2. Find the menu setting within the Content tab. This is where you'll choose which of your WordPress menus to display by default.
  3. From the dropdown list, select the menu you've created that will serve as your default. Remember, this will be the menu shown to users unless overridden by the PHP code we'll add next.

By setting a default menu, you ensure that there is always a default navigation available for users, which is particularly important in the event that the dynamic menu functionality isn't triggered or is missing a parameter. With your default menu selected, you've laid the foundation for a dynamic and adaptable navigation structure.

In the next step, we'll use PHP code to allow this menu to change under certain conditions.

Step 3: Add the PHP Code

Now we need to add some PHP code that dynamically updates the menu ID. In our case, we'll use PHP code which checks for the "menu" parameter in the page URL. If it is set, then it will use that ID as the menu ID in the menu module. Here's the PHP Code:

function db_dynamically_set_menu( $props, $attrs, $render_slug ) {
    if ( is_array($props) && $render_slug === 'et_pb_menu' ) {
        if (isset($_GET['menu'])) {
            $props['menu_id'] = intval($_GET['menu']);
    return $props;
add_filter( 'et_pb_module_shortcode_attributes', 'db_dynamically_set_menu', 10, 3 );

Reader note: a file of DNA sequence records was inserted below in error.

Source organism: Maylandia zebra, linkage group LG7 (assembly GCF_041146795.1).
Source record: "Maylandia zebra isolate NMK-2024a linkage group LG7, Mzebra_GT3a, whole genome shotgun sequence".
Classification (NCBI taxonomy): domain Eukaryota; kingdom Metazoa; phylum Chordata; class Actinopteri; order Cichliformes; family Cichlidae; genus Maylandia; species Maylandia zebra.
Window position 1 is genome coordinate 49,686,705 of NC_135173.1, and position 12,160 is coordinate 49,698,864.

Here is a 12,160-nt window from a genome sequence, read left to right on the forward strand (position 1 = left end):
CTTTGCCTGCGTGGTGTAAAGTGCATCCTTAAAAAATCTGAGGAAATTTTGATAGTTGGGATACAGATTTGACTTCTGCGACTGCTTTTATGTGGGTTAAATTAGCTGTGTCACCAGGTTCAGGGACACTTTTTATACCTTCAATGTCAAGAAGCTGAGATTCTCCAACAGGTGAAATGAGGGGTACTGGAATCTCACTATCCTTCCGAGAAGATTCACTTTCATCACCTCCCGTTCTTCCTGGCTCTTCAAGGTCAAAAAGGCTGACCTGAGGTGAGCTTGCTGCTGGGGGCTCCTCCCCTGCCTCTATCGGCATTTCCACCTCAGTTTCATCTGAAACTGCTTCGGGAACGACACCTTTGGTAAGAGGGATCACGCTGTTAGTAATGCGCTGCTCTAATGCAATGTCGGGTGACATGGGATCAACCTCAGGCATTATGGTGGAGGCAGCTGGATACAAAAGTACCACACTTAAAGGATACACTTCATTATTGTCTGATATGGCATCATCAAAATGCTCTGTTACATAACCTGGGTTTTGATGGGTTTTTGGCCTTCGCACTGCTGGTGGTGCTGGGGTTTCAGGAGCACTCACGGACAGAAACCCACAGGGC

Adding the PHP Code using Divi PHP Code Module

If you want to use the menu module on a single page, or a small number of pages, the best way to add this code to your site is using the Divi PHP Code module. It allows you to enter PHP code directly into your Divi Builder layout, exactly where you need it.

Place a Divi PHP Code module in your layout just before the menu module you want to affect. Paste in the code provided above and save your page. Now you menu module will dynamically change the menu based on the menu URL parameter.

Adding the PHP Code Globally

Using the Divi PHP Code module has the advantage that it limits the scope of the code so that it doesn't affect menu modules elsewhere on your site. But if you do want to apply this dynamic menu changing to menu modules throughout your site, you can add the code globally.

To add this code globally, you can either place it in your child theme's functions.php file or use a general code management plugin like Code Snippets.

Step 4: Test the Menu Switching

With the code in place, you are now ready to test dynamically switching the displayed menu using a URL query string. Suppose your page is located at https://example.com/page/ and you want a particular link to the page to activate the menu with ID "5", then visit your page using a URL like this: